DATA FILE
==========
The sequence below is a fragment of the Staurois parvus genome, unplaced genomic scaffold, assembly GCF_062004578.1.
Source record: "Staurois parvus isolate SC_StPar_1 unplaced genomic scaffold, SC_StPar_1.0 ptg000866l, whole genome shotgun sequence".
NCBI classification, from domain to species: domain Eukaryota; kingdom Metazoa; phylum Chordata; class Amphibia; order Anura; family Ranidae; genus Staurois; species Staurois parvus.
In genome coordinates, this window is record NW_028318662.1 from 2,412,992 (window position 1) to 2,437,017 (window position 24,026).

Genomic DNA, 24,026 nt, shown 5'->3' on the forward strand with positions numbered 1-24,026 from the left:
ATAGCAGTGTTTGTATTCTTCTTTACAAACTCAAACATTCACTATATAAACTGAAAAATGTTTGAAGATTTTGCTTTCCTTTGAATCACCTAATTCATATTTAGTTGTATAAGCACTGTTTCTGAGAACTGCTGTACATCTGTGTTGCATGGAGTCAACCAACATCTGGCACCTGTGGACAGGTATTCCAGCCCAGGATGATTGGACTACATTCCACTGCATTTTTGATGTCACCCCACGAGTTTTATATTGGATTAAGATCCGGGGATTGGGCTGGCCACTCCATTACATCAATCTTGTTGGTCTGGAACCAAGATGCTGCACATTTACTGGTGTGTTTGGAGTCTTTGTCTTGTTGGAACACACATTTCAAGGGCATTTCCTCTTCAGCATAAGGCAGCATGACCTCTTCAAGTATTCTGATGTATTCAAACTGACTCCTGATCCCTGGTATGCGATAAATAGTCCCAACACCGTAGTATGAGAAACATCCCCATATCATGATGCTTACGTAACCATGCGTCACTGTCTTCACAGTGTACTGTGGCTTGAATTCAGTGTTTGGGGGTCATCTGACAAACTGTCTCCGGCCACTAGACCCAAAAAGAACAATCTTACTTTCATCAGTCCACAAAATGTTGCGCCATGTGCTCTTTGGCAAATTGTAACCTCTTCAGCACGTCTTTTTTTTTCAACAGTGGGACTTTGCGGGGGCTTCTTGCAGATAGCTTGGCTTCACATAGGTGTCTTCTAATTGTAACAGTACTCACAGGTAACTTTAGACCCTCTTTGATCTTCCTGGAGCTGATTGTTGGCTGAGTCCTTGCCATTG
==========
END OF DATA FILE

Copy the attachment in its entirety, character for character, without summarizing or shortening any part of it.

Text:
The sequence below is a fragment of the Staurois parvus genome, unplaced genomic scaffold, assembly GCF_062004578.1.
Source record: "Staurois parvus isolate SC_StPar_1 unplaced genomic scaffold, SC_StPar_1.0 ptg000866l, whole genome shotgun sequence".
NCBI classification, from domain to species: domain Eukaryota; kingdom Metazoa; phylum Chordata; class Amphibia; order Anura; family Ranidae; genus Staurois; species Staurois parvus.
In genome coordinates, this window is record NW_028318662.1 from 2,412,992 (window position 1) to 2,437,017 (window position 24,026).

Genomic DNA, 24,026 nt, shown 5'->3' on the forward strand with positions numbered 1-24,026 from the left:
ATAGCAGTGTTTGTATTCTTCTTTACAAACTCAAACATTCACTATATAAACTGAAAAATGTTTGAAGATTTTGCTTTCCTTTGAATCACCTAATTCATATTTAGTTGTATAAGCACTGTTTCTGAGAACTGCTGTACATCTGTGTTGCATGGAGTCAACCAACATCTGGCACCTGTGGACAGGTATTCCAGCCCAGGATGATTGGACTACATTCCACTGCATTTTTGATGTCACCCCACGAGTTTTATATTGGATTAAGATCCGGGGATTGGGCTGGCCACTCCATTACATCAATCTTGTTGGTCTGGAACCAAGATGCTGCACATTTACTGGTGTGTTTGGAGTCTTTGTCTTGTTGGAACACACATTTCAAGGGCATTTCCTCTTCAGCATAAGGCAGCATGACCTCTTCAAGTATTCTGATGTATTCAAACTGACTCCTGATCCCTGGTATGCGATAAATAGTCCCAACACCGTAGTATGAGAAACATCCCCATATCATGATGCTTACGTAACCATGCGTCACTGTCTTCACAGTGTACTGTGGCTTGAATTCAGTGTTTGGGGGTCATCTGACAAACTGTCTCCGGCCACTAGACCCAAAAAGAACAATCTTACTTTCATCAGTCCACAAAATGTTGCGCCATGTGCTCTTTGGCAAATTGTAACCTCTTCAGCACGTCTTTTTTTTTCAACAGTGGGACTTTGCGGGGGCTTCTTGCAGATAGCTTGGCTTCACATAGGTGTCTTCTAATTGTAACAGTACTCACAGGTAACTTTAGACCCTCTTTGATCTTCCTGGAGCTGATTGTTGGCTGAGTCCTTGCCATTG